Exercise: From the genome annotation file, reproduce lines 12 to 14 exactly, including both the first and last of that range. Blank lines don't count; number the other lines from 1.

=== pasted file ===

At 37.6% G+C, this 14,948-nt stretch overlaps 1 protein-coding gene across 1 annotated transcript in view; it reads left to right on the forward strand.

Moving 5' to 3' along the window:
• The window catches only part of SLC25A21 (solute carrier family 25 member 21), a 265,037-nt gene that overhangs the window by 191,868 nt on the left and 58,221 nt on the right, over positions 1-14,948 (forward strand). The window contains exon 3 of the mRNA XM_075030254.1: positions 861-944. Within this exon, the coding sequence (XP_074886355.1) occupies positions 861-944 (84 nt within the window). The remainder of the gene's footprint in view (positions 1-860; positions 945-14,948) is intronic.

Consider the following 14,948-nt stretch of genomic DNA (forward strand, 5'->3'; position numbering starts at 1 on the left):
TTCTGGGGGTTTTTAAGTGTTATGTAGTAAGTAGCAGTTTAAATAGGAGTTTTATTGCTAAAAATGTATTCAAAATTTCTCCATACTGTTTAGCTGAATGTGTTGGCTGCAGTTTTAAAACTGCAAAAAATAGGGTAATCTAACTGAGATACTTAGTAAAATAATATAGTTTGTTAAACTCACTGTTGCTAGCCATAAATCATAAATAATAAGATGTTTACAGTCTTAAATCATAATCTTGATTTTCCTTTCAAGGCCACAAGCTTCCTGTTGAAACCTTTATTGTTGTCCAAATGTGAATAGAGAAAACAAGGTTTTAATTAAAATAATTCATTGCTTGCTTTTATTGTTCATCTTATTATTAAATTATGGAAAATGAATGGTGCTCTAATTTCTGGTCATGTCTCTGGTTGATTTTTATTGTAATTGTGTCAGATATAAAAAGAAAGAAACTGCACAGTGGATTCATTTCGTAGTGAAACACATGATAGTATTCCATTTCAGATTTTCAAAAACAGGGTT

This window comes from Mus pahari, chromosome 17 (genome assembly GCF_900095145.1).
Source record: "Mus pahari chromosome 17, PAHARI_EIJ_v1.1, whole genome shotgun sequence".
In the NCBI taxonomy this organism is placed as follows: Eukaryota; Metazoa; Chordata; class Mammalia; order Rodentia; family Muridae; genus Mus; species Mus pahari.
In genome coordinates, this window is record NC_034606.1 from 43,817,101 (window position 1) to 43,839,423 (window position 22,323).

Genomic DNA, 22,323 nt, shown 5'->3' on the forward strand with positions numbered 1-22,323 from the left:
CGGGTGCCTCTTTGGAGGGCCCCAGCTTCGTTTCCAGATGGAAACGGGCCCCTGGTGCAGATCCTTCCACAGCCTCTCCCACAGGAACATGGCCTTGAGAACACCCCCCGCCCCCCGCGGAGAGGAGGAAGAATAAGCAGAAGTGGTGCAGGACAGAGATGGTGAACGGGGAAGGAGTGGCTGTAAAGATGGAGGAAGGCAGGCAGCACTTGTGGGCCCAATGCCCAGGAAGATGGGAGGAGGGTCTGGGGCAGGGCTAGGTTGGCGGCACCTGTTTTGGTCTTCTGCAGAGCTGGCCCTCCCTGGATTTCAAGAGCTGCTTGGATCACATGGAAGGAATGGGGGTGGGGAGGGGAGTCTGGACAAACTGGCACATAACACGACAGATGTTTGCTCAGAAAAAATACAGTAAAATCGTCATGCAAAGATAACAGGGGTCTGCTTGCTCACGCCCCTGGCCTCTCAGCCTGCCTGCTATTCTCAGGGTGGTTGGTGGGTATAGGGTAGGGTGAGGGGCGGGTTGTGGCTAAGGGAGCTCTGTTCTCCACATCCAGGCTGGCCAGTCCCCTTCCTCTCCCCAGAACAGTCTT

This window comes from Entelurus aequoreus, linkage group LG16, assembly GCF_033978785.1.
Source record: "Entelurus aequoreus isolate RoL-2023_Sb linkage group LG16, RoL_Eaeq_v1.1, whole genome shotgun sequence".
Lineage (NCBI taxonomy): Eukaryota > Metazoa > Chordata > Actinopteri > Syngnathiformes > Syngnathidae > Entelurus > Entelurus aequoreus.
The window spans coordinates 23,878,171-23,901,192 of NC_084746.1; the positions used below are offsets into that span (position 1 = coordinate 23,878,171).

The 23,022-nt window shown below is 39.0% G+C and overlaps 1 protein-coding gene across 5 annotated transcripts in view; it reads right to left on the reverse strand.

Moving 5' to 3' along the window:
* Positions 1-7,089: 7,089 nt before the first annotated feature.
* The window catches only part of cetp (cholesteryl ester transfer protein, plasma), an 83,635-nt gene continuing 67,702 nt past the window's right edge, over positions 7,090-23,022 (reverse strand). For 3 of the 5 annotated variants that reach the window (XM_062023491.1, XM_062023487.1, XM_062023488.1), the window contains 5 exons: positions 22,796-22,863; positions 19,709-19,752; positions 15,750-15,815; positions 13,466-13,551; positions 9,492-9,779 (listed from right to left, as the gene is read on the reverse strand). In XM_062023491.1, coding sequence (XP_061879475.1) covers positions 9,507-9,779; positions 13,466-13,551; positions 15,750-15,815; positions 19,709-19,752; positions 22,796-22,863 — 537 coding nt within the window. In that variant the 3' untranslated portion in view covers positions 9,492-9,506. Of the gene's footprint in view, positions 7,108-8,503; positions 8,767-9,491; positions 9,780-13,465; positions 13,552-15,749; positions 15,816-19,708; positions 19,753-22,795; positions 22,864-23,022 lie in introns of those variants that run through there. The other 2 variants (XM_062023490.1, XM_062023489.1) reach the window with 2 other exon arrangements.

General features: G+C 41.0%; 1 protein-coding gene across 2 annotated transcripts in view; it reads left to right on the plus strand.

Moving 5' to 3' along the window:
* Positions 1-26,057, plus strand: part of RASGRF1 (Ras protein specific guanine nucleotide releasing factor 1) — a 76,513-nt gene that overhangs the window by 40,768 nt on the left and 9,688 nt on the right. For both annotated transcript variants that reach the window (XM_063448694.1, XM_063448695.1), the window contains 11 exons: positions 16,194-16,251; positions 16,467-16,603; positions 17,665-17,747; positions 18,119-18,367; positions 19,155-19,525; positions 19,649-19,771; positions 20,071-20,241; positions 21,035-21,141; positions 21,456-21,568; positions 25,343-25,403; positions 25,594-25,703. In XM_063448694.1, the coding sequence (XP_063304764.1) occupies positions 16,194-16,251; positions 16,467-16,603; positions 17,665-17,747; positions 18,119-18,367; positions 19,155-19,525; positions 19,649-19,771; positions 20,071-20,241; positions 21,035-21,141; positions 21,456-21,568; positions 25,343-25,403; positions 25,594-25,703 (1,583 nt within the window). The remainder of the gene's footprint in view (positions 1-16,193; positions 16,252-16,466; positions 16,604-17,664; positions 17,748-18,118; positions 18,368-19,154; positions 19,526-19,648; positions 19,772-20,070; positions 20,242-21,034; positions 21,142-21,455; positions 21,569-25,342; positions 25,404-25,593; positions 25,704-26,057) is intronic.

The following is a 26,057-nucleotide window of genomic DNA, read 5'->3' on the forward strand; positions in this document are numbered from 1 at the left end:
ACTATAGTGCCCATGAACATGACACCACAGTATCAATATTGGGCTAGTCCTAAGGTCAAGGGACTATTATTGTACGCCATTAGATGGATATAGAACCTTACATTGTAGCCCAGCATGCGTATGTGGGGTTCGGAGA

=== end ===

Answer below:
This window comes from Entelurus aequoreus, linkage group LG16, assembly GCF_033978785.1.
Source record: "Entelurus aequoreus isolate RoL-2023_Sb linkage group LG16, RoL_Eaeq_v1.1, whole genome shotgun sequence".
Lineage (NCBI taxonomy): Eukaryota > Metazoa > Chordata > Actinopteri > Syngnathiformes > Syngnathidae > Entelurus > Entelurus aequoreus.